Continuing debates over concurrent powers are reflected in federal preemptions of state laws. An early case was Houston v. Moore, 18 U.S. 1 ( 1820 ), in which the US Supreme Court upheld the court martial by a Pennsylvania court of a militia man who refused to appear for federal militia duty during the War of 1812. Houston argued that the Pennsylvania law, which was a copy of the federal law, was unconstitutional because it infringed on Congress's exclusive power over the militia. The court upheld Houston's conviction, ruling that Pennsylvania's law was constitutional because Congress had not forbidden states to enact laws enforcing the federal militia statute. Justice Joseph Story dissented, arguing that the federal militia law was exclusive.
Preemption has basically two forms: total and partial. Total preemption means that Congress occupies a policy field completely and exclusively. Partial preemption leaves some room for state law. For example, many federal environmental laws establish national environmental protection standards but allow states to enact standards that are equal to or stricter than the federal standards. Such partial preemptions establish a national floor that displaces state laws that fall below the floor but permits state laws that rise above the floor.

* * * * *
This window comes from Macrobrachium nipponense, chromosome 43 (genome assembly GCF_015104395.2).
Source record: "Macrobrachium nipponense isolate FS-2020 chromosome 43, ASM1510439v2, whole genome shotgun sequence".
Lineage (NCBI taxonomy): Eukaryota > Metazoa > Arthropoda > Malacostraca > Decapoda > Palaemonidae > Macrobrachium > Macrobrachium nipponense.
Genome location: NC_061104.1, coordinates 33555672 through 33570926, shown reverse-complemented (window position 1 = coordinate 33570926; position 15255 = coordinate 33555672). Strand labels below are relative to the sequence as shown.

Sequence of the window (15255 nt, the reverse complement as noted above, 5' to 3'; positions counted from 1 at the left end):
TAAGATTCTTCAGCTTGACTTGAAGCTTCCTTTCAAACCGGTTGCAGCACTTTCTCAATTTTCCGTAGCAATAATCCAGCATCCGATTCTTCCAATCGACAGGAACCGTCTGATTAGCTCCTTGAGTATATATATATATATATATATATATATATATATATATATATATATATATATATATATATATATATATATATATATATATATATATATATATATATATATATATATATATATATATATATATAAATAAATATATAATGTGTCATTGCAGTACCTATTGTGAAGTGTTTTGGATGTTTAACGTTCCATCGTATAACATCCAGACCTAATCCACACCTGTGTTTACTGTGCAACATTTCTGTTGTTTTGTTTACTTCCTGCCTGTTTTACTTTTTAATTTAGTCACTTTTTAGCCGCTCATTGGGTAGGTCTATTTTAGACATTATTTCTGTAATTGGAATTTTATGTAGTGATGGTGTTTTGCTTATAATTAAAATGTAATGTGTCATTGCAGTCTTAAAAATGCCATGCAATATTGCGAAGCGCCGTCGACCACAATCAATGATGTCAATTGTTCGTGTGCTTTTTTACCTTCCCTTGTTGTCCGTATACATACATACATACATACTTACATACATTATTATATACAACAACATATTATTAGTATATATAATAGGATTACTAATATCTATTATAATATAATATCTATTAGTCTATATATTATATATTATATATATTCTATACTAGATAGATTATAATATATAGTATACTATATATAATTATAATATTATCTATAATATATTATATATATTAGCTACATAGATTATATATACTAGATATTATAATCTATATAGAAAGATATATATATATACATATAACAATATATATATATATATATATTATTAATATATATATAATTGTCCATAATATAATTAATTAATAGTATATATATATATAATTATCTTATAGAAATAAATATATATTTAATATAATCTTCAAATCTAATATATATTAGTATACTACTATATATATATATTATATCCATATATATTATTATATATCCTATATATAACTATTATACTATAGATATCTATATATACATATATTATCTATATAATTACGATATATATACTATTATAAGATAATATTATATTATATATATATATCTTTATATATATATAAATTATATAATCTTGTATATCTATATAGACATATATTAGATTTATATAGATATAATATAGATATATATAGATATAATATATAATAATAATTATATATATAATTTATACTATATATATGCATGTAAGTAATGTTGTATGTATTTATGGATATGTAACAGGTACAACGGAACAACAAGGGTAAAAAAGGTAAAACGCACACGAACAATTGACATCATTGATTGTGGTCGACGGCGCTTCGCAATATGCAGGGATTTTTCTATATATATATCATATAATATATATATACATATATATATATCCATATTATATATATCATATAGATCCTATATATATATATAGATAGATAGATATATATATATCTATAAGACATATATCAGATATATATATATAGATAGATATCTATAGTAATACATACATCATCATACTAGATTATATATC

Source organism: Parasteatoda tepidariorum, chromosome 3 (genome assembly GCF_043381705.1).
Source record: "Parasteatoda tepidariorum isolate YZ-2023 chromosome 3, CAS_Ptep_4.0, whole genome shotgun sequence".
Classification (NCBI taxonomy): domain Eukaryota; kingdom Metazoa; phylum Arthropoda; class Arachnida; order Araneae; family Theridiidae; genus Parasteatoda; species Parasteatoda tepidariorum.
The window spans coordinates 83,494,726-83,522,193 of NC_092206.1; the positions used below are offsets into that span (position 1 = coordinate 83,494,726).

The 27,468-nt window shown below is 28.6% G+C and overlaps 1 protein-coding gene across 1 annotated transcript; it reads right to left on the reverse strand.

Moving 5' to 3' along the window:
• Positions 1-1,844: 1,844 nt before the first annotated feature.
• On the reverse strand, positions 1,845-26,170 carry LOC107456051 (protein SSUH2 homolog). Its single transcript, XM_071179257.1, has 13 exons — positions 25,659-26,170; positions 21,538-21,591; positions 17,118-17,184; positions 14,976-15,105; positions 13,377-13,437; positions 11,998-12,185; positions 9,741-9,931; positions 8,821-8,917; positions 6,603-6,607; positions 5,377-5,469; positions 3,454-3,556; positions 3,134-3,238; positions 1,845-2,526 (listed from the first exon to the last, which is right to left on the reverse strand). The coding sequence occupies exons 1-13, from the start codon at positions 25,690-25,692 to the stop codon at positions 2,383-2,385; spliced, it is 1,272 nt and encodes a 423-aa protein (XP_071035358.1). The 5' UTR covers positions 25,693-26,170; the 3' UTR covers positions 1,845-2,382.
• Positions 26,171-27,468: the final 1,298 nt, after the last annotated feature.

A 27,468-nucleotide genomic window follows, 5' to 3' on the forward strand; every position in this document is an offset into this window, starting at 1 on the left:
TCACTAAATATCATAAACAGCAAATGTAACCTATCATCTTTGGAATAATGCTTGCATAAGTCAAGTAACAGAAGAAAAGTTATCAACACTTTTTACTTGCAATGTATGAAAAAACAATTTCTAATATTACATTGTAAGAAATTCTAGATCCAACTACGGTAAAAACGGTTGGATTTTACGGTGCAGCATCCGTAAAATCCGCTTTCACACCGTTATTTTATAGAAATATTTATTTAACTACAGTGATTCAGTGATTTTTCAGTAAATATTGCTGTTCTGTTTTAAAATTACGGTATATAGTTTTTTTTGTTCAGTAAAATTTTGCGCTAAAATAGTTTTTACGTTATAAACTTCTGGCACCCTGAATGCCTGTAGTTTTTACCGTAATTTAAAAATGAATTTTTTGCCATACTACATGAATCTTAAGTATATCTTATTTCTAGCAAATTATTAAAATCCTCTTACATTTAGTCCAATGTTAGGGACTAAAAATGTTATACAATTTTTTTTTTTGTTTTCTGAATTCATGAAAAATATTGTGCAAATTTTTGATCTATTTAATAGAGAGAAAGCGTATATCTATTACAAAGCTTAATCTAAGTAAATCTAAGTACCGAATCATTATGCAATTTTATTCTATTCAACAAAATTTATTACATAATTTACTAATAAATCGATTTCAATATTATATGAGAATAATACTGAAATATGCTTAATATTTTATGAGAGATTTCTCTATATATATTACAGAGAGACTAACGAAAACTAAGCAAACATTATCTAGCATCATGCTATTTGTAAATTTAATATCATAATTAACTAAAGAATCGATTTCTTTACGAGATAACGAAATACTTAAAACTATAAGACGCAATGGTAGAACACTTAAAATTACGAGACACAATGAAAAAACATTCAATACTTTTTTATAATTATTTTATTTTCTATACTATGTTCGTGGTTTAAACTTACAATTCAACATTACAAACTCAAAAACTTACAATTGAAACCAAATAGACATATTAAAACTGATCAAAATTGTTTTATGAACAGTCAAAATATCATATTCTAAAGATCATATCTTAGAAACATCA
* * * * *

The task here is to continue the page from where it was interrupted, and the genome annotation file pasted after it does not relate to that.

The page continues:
Preemptions also may be explicit or implied. An explicit preemption is a statutory provision or regulation that expressly displaces certain state laws. An implied preemption occurs when a state law is overridden by a federal agency or court because its operation is incompatible with a federal law.
Explicit preemptions of state laws were rare in the nineteenth century, increased slightly during the first half of the twentieth century, and skyrocketed after 1969. Implied preemptions have also increased substantially. Consequently, concurrent powers have been reduced considerably, and state action in concurrent fields is increasingly based on federal permission rather than independent state sovereignty.
SEE ALSO Federalism, Theory of ; Federalism in American History ; Governance ; Preemption .
Hamilton, Alexander, James Madison, and John Jay. The Federalist Papers. 1787–1788. Library of Congress: THOMAS. http://thomas.loc.gov/home/histdox/fedpapers.html .
Kincaid, John. “The Federalist and V. Ostrom on Concurrent Taxation and Federalism.” Publius: The Journal of Federalism 44, no. 2 (2014): 275–97.
McLaughlin, Andrew C. “Concurrent Powers.” In Cyclopedia of American Government, Vol. 1, edited by Andrew C. McLaughlin and Albert Bushnell Hart, 369. New York: Appleton, 1914.
US Advisory Commission on Intergovernmental Relations. Federal Statutory Preemption of State and Local Authority: History, Inventory, and Issues. September 1992. http://www.library.unt.edu/gpo/acir/Reports/policy/a-121.pdf .